In response, the U.S. also executed an airstrike that killed 24 members of an Iranian-backed militia group at bases in Iraq and Syria on December 29th.

On December 31st, pro-Iranian militia members marched on the U.S. Embassy, trapping all of the U.S. diplomats inside for over 24 hours. The protest turned violent as windows were broken and fires were lit.

President Trump pointed a finger at Iran for instigating this kind of response.

Let’s talk about the assassination

The White House tweeted:

Trump says he ordered the killing to prevent a major attack, stating that they had reason to believe that Gen. Soleimani was planning several attacks.

Congress was not notified of this attack before it occurred, which some congresspeople were unhappy about because they were concerned that this assassination could start a war. In response, the House decided to try to pass a resolution of the War Powers Act that would limit the president’s war powers without congressional approval.

General Soleimani is considered to be a terrorist in America because of how many American deaths he has been responsible for through planned attacks. Soleimani was an important figure in Iran, he led the elite Quds force and reported directly to the supreme leader of Iran.

Because of the assassination, Iran declares that it will no longer be following any of the rules or restrictions set out in the nuclear deal on January 5th.

The Iraqi parliament also votes to kick all American troops out of the country. The roughly 5000 troops that are in Iraq are there in order to fight and prevent the resurgence of terrorist groups like ISIS.

Trump has threatened to impose sanctions against Iraq now, as well as Iran if they expel the troops.

On January 8th, Iran attacks two Iraqi military bases that are housing American troops. No U.S. troops were killed and Trump initially tweeted that “all is well.” Later, we find out that a few injuries were sustained, but nothing fatal occurred.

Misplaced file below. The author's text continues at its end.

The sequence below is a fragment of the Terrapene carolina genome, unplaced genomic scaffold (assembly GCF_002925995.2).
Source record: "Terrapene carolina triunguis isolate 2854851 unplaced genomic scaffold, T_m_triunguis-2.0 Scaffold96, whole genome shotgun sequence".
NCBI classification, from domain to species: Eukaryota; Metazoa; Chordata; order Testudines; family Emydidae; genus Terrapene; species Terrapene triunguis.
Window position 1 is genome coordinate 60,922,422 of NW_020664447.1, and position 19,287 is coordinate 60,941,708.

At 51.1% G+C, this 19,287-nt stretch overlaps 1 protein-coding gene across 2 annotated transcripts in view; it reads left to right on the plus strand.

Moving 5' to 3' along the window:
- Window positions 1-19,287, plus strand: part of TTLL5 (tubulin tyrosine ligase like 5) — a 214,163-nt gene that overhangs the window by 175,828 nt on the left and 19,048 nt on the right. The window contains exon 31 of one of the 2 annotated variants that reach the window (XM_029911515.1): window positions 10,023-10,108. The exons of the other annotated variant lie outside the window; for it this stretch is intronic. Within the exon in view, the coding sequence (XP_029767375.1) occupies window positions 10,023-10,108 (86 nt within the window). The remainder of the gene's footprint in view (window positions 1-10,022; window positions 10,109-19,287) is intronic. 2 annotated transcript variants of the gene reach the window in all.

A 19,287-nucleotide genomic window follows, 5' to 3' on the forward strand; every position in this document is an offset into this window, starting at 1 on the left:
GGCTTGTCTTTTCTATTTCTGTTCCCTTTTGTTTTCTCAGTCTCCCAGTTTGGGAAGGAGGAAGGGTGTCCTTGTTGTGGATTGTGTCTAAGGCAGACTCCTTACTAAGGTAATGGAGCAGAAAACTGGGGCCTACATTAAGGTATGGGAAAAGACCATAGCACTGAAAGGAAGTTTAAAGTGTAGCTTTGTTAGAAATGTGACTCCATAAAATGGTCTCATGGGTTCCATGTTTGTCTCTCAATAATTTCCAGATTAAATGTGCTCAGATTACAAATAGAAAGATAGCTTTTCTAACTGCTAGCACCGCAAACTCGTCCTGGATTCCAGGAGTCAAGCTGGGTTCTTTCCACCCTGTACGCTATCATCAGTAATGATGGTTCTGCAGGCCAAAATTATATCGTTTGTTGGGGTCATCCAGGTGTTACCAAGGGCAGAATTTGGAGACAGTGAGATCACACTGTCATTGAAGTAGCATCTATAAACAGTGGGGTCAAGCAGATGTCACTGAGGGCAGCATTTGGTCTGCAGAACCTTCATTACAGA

Hours after this attack, a Boeing plane coming from Ukraine crashes. The entire plane is engulfed in flames and goes down, killing all 176 people on board.

In the following days, there begins to be talk of intelligence existing that shows the plane being shot down. This is different than the idea presented so far that there had been a mechanical malfunction that set the engine on fire.

Fingers are pointed at Iran. Iran denies it and refuses to allow the U.S. to get involved in the investigation. Later, video is released showing missiles coming from Iran, triggering more sanctions from the U.S. in response to Iran’s perceived guilt.

The Iranian people, who had transitioned from protesting against their own government over gas prices to mourning Gen. Soleimani en masse, now express outrage at the possibility of Iran being responsible for the death of so many people, including so many Iranians.

For now, attacks have stopped, but the tensions are not over. There will undoubtedly be more exchanges between the U.S., Iran and Iraq, but hopefully, they will be more peaceful.

The next step will be seeing how the Senate votes to curb (or not curb) the president’s war powers, sometime after the impeachment trial is wrapped up.

If you’re not caught up on Impeachment, you can read about everything leading up to the trial in the Senate here, or listen to it here. Be on the lookout for a podcast episode and blog post coming out breaking down the Senate trial and what happens next with impeachment.